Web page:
Academic journal article Australian Journal of Language and Literacy

An Alternative Approach to the Measurement of Phoneme Discrimination and Segmentation in Young Children

Academic journal article Australian Journal of Language and Literacy

An Alternative Approach to the Measurement of Phoneme Discrimination and Segmentation in Young Children

Article excerpt

Proficient reading depends upon efficient, effortless, and automatic word recognition. The foundation for word recognition and reading development in general is based on knowledge of orthographic symbols (letters of the alphabet) and a conscious understanding that spoken words are made up of smaller units of sound (Adams, 1990, 2002; Gillon, 2004; Juel, 1988; Lundberg, Olofsson, & Wall, 1980; National Early Literacy Panel, 2008; National Reading Panel, 2000; Share, Jorm, Maclean, & Matthews, 1984; Snow, Burns, & Griffin, 1998; Stanovich, 2000; Stanovich, Cunningham, & Cramer, 1984; Torgesen & Wagner, 1998). The conscious understanding of the sound structure of oral language is referred to as phonological awareness (1) and may be considered a fundamental component of emergent reading ability especially pertinent to the development of literacy in young children.

Since phonological awareness at entry to school is correlated with future reading success, it would be useful to have a practical screening test or early identification measure to gauge children's skills and identify children who might need alternative instruction in order to attain literacy. Current assessments of phonological awareness often are deemed impractical and inappropriate for children as young as four and five years old, in part, because they tend not to be engaging and motivating for young children (Heath & Hogben, 2004; National Reading Panel, 2000; Share, Jorm, Maclean, & Matthews, 1984). Further, the experimental procedures used in numerous studies of phonological awareness often lack a contextual experience. In a 1974 study conducted by Liberman, Shankweiler, Fischer, and Carter, the researchers required children to engage in a tapping task involving isolated words, whereby children would tap a wooden dowel on a table in order to represent the sound segments in the words. Similarly, the study conducted by Lundberg, Olofsson, and Wall (1980) required children to place a peg in a board in order to represent each syllable in a given word presented in isolation. An additional component of this study required children to listen to isolated syllables and then identify and produce a multisyllabic word. While the research methodologies of these studies have provided insight into children's phonological awareness, the experimental procedures do not intrinsically engage children's interest, nor do they contain adequate motivational mechanisms for young children.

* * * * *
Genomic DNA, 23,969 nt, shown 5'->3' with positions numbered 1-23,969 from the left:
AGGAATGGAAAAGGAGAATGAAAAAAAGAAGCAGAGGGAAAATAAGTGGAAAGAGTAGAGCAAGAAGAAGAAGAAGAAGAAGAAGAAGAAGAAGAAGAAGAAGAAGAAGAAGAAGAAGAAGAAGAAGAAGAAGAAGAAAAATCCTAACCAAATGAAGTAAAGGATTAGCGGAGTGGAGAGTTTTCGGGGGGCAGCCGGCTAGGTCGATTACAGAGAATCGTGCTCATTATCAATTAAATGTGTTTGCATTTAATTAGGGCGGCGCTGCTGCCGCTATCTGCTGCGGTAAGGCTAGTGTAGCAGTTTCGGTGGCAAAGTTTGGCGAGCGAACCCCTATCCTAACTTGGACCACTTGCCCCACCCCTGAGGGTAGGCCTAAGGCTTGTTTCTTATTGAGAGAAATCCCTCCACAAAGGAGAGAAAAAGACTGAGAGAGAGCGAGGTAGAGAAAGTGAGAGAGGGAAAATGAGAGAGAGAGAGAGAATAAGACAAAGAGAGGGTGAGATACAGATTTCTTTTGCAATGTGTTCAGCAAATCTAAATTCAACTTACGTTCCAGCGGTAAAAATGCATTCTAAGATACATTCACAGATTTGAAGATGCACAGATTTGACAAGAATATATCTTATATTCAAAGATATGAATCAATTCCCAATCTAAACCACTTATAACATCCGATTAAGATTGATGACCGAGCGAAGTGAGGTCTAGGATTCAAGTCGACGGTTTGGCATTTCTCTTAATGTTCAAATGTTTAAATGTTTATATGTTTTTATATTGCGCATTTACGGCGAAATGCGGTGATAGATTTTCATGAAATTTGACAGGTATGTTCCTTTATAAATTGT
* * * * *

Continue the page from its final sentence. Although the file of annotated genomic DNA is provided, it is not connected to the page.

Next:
The importance of identifying children who might require alternative instruction to attain adequate literacy skills is particularly relevant in early childhood education. Research has indicated that children who have language deficits, particularly in the phonological domain (e.g. the ability to make distinctions between sounds in oral language), experience the greatest difficulty in mastering the alphabetic code (Gillon, 2004; National Early Literacy Panel, 2008; National Reading panel, 2000; Vellutino & Scanlon, 2002). Further, research has indicated that poor readers and children with specific reading impairments or dyslexia demonstrate significantly lower phonological awareness ability than their peers. In short, numerous studies have shown that reading impairments are associated with a core deficit in the area of phonological knowledge (Adams, 1990; Gillon, 2004; National Early Literacy Panel, 2008; National Reading Panel, 2000; Vellutino & Scanlon, 2002). Early identification of deficits in the area of phonological processing can influence emergent literacy instruction for monolingual English speaking students and for those who are learning English as a second language and may avert the need for more intensive special education programming and interventions in the later school years (Linklater, O'Connor & Palardy, 2009).

In order to ensure all children are provided with the requisite skills necessary to attain adequate reading competence, it is incumbent upon educators to utilise valid and reliable assessment instruments with young children upon school entry. …

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